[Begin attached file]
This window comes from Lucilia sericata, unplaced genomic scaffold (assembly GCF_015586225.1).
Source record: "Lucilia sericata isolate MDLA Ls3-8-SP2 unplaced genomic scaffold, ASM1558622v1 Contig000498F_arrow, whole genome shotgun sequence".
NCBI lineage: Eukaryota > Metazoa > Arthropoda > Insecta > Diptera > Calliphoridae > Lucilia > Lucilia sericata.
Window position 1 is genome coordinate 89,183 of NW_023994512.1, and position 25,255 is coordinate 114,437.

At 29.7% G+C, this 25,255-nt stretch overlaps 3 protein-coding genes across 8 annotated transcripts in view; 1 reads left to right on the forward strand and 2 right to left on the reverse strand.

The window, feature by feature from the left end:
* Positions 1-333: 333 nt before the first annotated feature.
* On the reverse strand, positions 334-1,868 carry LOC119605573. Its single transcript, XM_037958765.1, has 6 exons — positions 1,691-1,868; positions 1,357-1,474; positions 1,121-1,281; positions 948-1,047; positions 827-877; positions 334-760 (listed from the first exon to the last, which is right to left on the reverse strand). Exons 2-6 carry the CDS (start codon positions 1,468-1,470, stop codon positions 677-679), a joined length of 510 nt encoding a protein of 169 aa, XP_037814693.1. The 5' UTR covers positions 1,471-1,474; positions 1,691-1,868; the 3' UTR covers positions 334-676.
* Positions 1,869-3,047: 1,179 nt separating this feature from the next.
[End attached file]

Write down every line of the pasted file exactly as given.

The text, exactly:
This window comes from Lucilia sericata, unplaced genomic scaffold (assembly GCF_015586225.1).
Source record: "Lucilia sericata isolate MDLA Ls3-8-SP2 unplaced genomic scaffold, ASM1558622v1 Contig000498F_arrow, whole genome shotgun sequence".
NCBI lineage: Eukaryota > Metazoa > Arthropoda > Insecta > Diptera > Calliphoridae > Lucilia > Lucilia sericata.
Window position 1 is genome coordinate 89,183 of NW_023994512.1, and position 25,255 is coordinate 114,437.

At 29.7% G+C, this 25,255-nt stretch overlaps 3 protein-coding genes across 8 annotated transcripts in view; 1 reads left to right on the forward strand and 2 right to left on the reverse strand.

The window, feature by feature from the left end:
* Positions 1-333: 333 nt before the first annotated feature.
* On the reverse strand, positions 334-1,868 carry LOC119605573. Its single transcript, XM_037958765.1, has 6 exons — positions 1,691-1,868; positions 1,357-1,474; positions 1,121-1,281; positions 948-1,047; positions 827-877; positions 334-760 (listed from the first exon to the last, which is right to left on the reverse strand). Exons 2-6 carry the CDS (start codon positions 1,468-1,470, stop codon positions 677-679), a joined length of 510 nt encoding a protein of 169 aa, XP_037814693.1. The 5' UTR covers positions 1,471-1,474; positions 1,691-1,868; the 3' UTR covers positions 334-676.
* Positions 1,869-3,047: 1,179 nt separating this feature from the next.